The in-port double-berth is becoming increasingly popular with voyaging
couples who like a real, well ventilated sleeping arrangement while in
port. And this cabin need not be wasted space at sea, for the berth
opens up useful storage space while on passage. For example, it is ideal
for fresh produce, for which good ventilation is necessary for maximum
life. The spacious forward head and separate shower can serve as a
locker for sails, fenders and lines while under way. For a couple, the
aft head (descend companionway; turn right) will be a great wet locker
for boots and foul weather gear. The heads received an average score of
8, which we feel is well deserved. Within the "couples" configuration,
they are well positioned and well thought out.
For serious offshore use, weíd like to see if the aft cabin could be converted into narrow upper & lower sea berths. Such berths will be safer and more comfortable at sea. Moreover, such an arrangement would open up additional access to the engine compartment. But as double berths go, this is a good one and is usable, for at the very least it has bulkheads port and starboard alongside of which is gravity can pull your weary bones on either tack. Pillows and triangular settee cushions are valuable seagoing tools in such applications. Having said all this, two good sea berths exist amidships.
The L-shaped galley is open and airy and has adequate storage space (average score of 7) over the range and fridge and under the sinks. A U-shaped galley design provides maximum working comfort in a seagoing boat, but the L-shaped galley will work fine with a galley harness. With the galley so close to the companionway, ventilation will be good, and itíll be a simple matter to hand a snack up to the watch in the cockpit. Survey respondents gave overall galley efficiency a 7.6. Other average galley scores: sinks-8, stove/oven installation-7.6, food & equipment storage-7.5, dining table-9.3. This table is very nice, with seamanlike fiddles and a leaf that extends to the starboard settee. Just aft of the galley is the well-positioned and snug nav-station, with quick and easy access to the cockpit and the helmsperson.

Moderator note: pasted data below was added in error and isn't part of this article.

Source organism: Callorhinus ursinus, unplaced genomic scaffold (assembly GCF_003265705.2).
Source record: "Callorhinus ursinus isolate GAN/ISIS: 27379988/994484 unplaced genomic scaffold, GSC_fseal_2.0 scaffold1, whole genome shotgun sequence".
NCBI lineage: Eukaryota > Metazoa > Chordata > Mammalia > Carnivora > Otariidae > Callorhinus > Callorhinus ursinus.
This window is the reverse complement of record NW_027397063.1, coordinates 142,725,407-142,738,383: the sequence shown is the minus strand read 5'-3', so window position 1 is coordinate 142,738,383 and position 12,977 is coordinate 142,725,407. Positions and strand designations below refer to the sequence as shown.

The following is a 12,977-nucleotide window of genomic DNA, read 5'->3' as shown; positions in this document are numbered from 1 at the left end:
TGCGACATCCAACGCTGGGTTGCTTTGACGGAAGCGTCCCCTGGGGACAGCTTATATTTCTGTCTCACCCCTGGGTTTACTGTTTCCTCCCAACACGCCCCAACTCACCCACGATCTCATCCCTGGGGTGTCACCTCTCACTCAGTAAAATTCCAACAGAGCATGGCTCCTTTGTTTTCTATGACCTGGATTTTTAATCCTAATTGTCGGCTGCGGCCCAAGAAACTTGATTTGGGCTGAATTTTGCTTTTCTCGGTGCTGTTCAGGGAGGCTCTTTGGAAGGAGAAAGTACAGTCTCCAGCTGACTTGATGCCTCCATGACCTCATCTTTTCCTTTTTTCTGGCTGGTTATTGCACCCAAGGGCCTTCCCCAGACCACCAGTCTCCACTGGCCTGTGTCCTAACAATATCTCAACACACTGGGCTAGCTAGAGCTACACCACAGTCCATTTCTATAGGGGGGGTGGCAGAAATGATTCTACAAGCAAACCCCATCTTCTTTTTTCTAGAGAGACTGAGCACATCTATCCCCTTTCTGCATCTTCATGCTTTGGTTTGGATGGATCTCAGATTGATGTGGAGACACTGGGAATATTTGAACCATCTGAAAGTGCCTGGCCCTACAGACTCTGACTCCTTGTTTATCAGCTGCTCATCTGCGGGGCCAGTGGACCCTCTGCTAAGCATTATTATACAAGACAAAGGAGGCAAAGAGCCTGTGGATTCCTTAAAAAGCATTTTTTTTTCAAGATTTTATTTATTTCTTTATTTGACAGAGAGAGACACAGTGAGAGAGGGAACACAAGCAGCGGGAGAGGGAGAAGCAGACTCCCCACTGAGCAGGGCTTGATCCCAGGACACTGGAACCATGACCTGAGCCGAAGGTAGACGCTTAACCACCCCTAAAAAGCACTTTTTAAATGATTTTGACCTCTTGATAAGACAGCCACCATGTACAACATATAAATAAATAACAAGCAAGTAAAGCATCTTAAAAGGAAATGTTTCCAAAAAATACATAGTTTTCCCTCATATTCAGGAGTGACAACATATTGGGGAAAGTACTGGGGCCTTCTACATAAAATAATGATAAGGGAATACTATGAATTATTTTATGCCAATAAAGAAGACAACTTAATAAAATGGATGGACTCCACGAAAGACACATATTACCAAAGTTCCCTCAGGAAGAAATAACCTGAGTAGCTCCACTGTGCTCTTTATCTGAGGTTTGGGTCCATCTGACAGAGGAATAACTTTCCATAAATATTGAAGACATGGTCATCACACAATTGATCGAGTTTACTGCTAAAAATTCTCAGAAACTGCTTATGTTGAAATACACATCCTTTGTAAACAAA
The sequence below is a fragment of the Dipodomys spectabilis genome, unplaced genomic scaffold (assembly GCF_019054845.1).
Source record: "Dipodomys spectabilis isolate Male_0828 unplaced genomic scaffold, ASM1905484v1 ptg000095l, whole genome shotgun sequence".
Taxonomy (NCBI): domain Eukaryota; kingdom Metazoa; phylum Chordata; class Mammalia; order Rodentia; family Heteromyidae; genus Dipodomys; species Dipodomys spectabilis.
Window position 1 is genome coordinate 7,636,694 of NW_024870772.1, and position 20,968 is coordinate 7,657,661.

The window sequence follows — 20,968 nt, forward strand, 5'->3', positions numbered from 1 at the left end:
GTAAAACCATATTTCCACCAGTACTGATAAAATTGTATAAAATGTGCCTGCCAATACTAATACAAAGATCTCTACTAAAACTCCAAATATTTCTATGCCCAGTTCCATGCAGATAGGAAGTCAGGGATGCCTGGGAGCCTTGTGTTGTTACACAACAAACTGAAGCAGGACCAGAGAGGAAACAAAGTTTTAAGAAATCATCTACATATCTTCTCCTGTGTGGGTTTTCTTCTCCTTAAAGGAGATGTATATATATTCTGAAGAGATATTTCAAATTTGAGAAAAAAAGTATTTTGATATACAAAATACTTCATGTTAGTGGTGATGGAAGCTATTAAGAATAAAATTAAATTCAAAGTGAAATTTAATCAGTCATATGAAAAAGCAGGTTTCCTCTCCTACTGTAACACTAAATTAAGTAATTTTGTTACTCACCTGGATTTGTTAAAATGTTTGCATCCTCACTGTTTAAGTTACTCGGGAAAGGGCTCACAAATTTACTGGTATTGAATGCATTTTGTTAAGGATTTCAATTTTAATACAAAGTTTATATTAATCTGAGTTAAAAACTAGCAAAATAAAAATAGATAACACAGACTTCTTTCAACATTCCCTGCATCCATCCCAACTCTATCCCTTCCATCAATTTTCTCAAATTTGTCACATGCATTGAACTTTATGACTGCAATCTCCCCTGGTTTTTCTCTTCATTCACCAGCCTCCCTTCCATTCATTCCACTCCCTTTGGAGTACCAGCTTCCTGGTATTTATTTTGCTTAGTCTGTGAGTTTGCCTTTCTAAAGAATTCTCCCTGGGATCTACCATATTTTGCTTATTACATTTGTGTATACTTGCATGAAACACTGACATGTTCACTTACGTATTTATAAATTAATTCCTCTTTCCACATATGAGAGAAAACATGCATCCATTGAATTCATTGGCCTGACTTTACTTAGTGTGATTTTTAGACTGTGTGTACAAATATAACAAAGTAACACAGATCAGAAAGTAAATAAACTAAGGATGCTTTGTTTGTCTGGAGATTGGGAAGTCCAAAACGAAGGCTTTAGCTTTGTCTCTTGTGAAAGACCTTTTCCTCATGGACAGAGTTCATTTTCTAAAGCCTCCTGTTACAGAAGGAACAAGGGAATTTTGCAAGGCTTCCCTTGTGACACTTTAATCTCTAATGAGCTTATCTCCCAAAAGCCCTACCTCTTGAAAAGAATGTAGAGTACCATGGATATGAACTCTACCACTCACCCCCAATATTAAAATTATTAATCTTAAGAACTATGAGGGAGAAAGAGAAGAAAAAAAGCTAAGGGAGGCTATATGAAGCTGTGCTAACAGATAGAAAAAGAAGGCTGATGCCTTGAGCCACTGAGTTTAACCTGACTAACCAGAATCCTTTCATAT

With 14 opening ports, seven hatches, two Dorades and a solar fan, ventilation is superb. Average score: 9.6! Cabinetry below is lovely and warm, as well as functional, and rated a well-deserved 9.7. This is a very open layout which, as one respondent noted, is
"both good and bad," but he
complimented the 40LRC of its strategically place handholds. Respondents
gave the Caliber 40LRC a score of 8.3 for "below-deck plan for living
aboard and offshore sailing."
The rig is interesting. The retractable inner forestay is popular among survey respondents, most of whom made positive, unsolicited comments about the Convertible Cutter Rig. The two-part backstay not only disperses rigging loads between the quarters, it also keeps the versatile transom boarding platform clear and open for swimming, showering, diving, dinghy boarding and, if need be, recovering crew overboard.
Several owners mentioned that the wire rigging is heavy, and others appreciated the inboard chainplates and genoa tracks that enables them to sheet headsails in tighter, point higher, improve tacking angles, and enhance their boatís VMG. The coachroof mounted traveler system, turnbuckles, the keel mast-step, and wire rigging all received 8s or just above.
The in-mast furling mainsail, along with roller-furling jib and staysail, allows all sail reductions to be made from the cockpit--a wonderful safety factor offshore.
In reviewing the attributes of the Caliber 40LRC, itís easy for BWS to get excited about the boatís possibilities as a blue water boat. And itís not difficult to be enthusiastic about the prospects of the BWS Subscriber Survey respondents who are, as we write, preparing for their days in the sun and the trades. Sure, you can buy new or used boats for less, but seldom will you be able to acquire a stock boat as prepared for the rigors of the sea as is the Caliber 40LRC.
When George and Michael McCreary were boys growing up in the Tampa Bay, Fla., area, every waking hour was spent out on the water. During races to Key West and cruises to the Bahamas, the seeds of a dream were sown: to own their own boatbuilding enterprise. But simply to build boats was not enough. It was imperative to the McCrearys that they stay small to reduce overhead and produce "quality, seaworthy cruising yachts" at competitive prices. If the BWS Subscriber Survey is any indication, they have succeeded admirably.